Mockingbird Lane and Preston Road
Highland Park, Texas

Hugh E. Prather, developer of Houston's River Oaks community, envisaged and built the Lonestar State's first suburban-style shopping complex, RIVER OAKS COMMUNITY CENTER, in 1927.

At the same time, Prather and business partner Edgar L. Flippen were busy developing another affluent community in the northern environs of Dallas. Like Houston's River Oaks, the planned city of Highland Park was to have a suburban shopping center as its commercial core.

Prather announced plans for a Highland Park shopping center in February 1926, although there was little more than a basic concept at this time. The Dallas-based firm of Fooshee & Cheek was hired to fully execute the idea.

Trips were made to the Spanish missions of Southern California and South Texas for inspiration. Further travels took Prather and Fooshee & Cheek to Seville and Barcelona, Spain, and to Kansas City, Missouri. There, they commiserated with J.C. Nichols, developer of COUNTRY CLUB PLAZA (1923).

A final design for their prospective north Dallas shopping hub was released to the press in April 1930. Like COUNTRY CLUB PLAZA, the shopping center would be built using a Spanish Colonial Revival motif. Construction was soon underway at a 9.9 acre site, situated 2.9 miles north of downtown Dallas.

Stores in Unit B, the first segment of HIGHLAND PARK SHOPPING VILLAGE, began opening in January 1931. This 1-level structure, occupying the southwest corner of the site, housed 2 supermarkets; A & P and the Hunt Grocery Company.

A service station was built at the east end of the shopping center, followed by a 1-level block of stores at the center of the site. A carnival, commemorating the official grand opening of the complex, was held on May 16, 1931.

June 1932 brought the completion of Unit A, which occupied the southeast corner of the site. This single-level structure included a third supermarket and Skillern's Drug store. A second structure, known as the North Filling Station, was built directly north of the first, which -then- became known as the South Filling Station.

A grand movie palace was the next addition to HIGHLAND PARK SHOPPING VILLAGE. The Interstate Theatre Circuit Village Theater included a 3-story tower that projected a light beam into the nighttime sky. This single-screen venue was built at the northwest corner of the complex and opened for business on November 15, 1935.

By 1939, the basic shopping center plan had been fulfilled. There were now retail structures at all corners of the site. A second center block of stores had also been added. Further progress was delayed by World War II.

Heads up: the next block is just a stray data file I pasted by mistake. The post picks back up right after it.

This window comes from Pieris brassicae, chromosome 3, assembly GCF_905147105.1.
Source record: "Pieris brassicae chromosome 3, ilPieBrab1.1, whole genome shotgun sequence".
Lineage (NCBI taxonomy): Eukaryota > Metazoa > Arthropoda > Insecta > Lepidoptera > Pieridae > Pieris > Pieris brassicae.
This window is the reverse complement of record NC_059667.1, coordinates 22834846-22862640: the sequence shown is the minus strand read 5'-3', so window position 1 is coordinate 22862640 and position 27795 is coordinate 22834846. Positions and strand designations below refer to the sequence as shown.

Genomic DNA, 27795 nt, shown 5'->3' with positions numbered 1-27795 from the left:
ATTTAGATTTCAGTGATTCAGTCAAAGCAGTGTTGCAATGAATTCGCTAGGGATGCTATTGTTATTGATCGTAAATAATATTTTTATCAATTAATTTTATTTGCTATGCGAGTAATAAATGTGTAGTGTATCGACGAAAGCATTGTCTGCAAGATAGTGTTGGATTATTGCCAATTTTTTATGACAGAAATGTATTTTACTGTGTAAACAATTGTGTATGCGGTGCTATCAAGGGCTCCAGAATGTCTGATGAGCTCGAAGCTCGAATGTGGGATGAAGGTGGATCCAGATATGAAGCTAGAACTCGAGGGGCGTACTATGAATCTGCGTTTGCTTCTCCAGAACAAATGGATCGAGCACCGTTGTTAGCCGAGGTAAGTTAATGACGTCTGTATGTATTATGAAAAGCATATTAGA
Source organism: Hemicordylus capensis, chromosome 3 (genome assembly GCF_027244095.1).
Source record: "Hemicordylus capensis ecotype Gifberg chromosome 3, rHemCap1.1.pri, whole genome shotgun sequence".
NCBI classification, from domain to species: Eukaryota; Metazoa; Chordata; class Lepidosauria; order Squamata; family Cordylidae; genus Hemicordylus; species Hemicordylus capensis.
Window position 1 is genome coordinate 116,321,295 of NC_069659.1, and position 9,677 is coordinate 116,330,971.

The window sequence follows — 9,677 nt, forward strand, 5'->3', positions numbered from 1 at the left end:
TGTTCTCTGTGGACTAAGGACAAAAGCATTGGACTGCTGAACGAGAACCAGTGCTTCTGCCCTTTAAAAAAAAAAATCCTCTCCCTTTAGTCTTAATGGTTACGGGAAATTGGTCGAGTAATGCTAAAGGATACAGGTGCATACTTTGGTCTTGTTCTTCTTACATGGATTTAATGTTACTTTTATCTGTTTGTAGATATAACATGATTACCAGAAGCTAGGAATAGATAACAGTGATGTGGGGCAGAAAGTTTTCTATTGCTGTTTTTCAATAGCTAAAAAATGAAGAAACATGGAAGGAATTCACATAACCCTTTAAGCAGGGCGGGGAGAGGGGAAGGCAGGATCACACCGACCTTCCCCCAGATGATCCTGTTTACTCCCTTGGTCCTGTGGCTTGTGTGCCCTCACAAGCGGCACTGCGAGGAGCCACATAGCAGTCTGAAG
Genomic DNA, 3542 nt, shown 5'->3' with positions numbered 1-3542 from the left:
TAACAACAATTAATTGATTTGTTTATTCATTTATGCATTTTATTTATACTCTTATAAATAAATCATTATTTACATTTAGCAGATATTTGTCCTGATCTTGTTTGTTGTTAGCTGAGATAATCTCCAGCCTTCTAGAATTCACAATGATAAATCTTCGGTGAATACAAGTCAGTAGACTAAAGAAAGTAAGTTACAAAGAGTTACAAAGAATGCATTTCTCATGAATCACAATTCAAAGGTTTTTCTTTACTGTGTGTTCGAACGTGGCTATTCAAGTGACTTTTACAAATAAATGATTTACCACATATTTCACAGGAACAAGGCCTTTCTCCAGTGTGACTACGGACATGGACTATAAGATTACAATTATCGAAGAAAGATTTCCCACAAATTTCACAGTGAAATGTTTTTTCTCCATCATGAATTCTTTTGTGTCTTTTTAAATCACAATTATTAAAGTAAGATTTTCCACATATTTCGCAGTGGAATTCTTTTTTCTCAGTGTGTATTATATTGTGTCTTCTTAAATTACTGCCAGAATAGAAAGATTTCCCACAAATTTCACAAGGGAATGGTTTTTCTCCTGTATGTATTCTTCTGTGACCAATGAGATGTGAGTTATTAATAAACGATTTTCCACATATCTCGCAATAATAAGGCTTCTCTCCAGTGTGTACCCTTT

Dallas-based Sanger Brothers opened their first branch at HIGHLAND PARK SHOPPING VILLAGE on December 21, 1949. The (16,000 square foot) store was built as an expansion of a 2-level northwest store block. Said store was enlarged into a 30,000 square foot operation, which was re-dedicated October 15, 1955. 

Ownership of the complex, now known as simply HIGHLAND PARK VILLAGE, changed in 1966. The Dallas-based Howard Corporation took the helm and proceeded to expand the center's retail area...the first addition in 13 years. The original Spanish Colonial Revival design aesthetic was abandoned, with a 3-level ultra-modern building constructed where the filling stations had stood.

HIGHLAND PARK VILLAGE now encompassed 246,000 leasable square feet and contained approximately 60 stores and services. Among these were Sanger-Harris (a February 1961 merger of Sanger Brothers and the A. Harris Company), Highland Park State Bank, Volk's Village Shop and the S & S Tearoom.

Shopping malls in the vicinity included NORTHPARK CENTER (1965) {2.7 miles northeast, in Dallas} and VALLEY VIEW CENTER (1973) {6.2 miles north, also in Dallas}.

Dallas' Henry S. Miller acquired the HIGHLAND PARK property in 1976. He embarked on a repositioning of the facility, with upscale tenants such as Ralph Lauren and Chanel being signed.

Houston-based Sakowitz operated a (1,000 square foot) boutique at HIGHLAND PARK VILLAGE, which was shuttered August 6, 1985. The Safeway supermarket was rebranded by the Dallas-based Tom Thumb chain in April 1987. Sanger-Harris morphed into a Houston-based Foley's in July of the same year. Sakowitz returned to the shopping venue (assuming a vacant Foley's space) in January 1989. This store closed in August 1990.

Meanwhile, the Village Theater had been acquired by the Beirsdorf & Brooks Circuit in 1976.  They opened a second auditorium. The venue closed in the mid-1980s and was purchased by the American Multi-Cinema chain. They gutted the theater. The lower level was sectioned into inline stores, with the Highland Park Village IV multiplex being installed on the building's upper level. 

Regent Entertainment acquired the cinema and opened it under their nameplate on January 12, 2001. This incarnation was in operation until August 2009, when the theater was closed for another remodeling. It was reconfigured as a state-of-the-art, 4-screen venue. The Twomey Concepts Highland Park Village Theater showed its first features December 18, 2010.

HIGHLAND PARK VILLAGE was added to the National Register of Historic Places in November 1997 and was commemorated as a National Historic Landmark in February 2000. The center was sold to a joint venture of Dallas' Ray and Heather Washburne and Stephen and Elisa Summers in May 2009.


National Historic Landmark Nomination / Highland Park Shopping Village
preservenet.cornell.edu/publications/Longstreth Branch Store.doc